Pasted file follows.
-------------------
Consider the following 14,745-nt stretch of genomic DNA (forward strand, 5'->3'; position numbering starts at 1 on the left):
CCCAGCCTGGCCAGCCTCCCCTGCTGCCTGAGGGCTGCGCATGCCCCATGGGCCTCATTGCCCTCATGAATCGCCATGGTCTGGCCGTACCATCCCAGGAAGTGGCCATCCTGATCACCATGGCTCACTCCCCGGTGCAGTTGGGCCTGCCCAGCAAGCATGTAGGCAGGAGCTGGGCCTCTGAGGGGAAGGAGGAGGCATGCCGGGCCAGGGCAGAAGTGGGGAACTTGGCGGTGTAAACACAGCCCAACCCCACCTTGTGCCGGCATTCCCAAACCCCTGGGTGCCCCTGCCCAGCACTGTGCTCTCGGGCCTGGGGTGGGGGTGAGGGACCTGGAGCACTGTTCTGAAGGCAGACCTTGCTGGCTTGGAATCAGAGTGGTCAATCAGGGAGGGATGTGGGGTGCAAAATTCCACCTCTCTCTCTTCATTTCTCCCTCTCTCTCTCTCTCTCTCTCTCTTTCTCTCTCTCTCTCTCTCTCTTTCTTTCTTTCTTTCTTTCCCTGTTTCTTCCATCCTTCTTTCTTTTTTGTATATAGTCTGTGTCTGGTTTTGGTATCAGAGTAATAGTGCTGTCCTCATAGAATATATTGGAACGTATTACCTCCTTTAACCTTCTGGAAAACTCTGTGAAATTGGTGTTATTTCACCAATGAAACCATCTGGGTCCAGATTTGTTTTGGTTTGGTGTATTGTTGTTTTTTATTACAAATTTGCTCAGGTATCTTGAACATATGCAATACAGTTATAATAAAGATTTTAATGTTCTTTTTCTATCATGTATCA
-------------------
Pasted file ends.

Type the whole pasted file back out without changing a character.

Consider the following 14,745-nt stretch of genomic DNA (forward strand, 5'->3'; position numbering starts at 1 on the left):
CCCAGCCTGGCCAGCCTCCCCTGCTGCCTGAGGGCTGCGCATGCCCCATGGGCCTCATTGCCCTCATGAATCGCCATGGTCTGGCCGTACCATCCCAGGAAGTGGCCATCCTGATCACCATGGCTCACTCCCCGGTGCAGTTGGGCCTGCCCAGCAAGCATGTAGGCAGGAGCTGGGCCTCTGAGGGGAAGGAGGAGGCATGCCGGGCCAGGGCAGAAGTGGGGAACTTGGCGGTGTAAACACAGCCCAACCCCACCTTGTGCCGGCATTCCCAAACCCCTGGGTGCCCCTGCCCAGCACTGTGCTCTCGGGCCTGGGGTGGGGGTGAGGGACCTGGAGCACTGTTCTGAAGGCAGACCTTGCTGGCTTGGAATCAGAGTGGTCAATCAGGGAGGGATGTGGGGTGCAAAATTCCACCTCTCTCTCTTCATTTCTCCCTCTCTCTCTCTCTCTCTCTCTCTTTCTCTCTCTCTCTCTCTCTCTTTCTTTCTTTCTTTCTTTCCCTGTTTCTTCCATCCTTCTTTCTTTTTTGTATATAGTCTGTGTCTGGTTTTGGTATCAGAGTAATAGTGCTGTCCTCATAGAATATATTGGAACGTATTACCTCCTTTAACCTTCTGGAAAACTCTGTGAAATTGGTGTTATTTCACCAATGAAACCATCTGGGTCCAGATTTGTTTTGGTTTGGTGTATTGTTGTTTTTTATTACAAATTTGCTCAGGTATCTTGAACATATGCAATACAGTTATAATAAAGATTTTAATGTTCTTTTTCTATCATGTATCA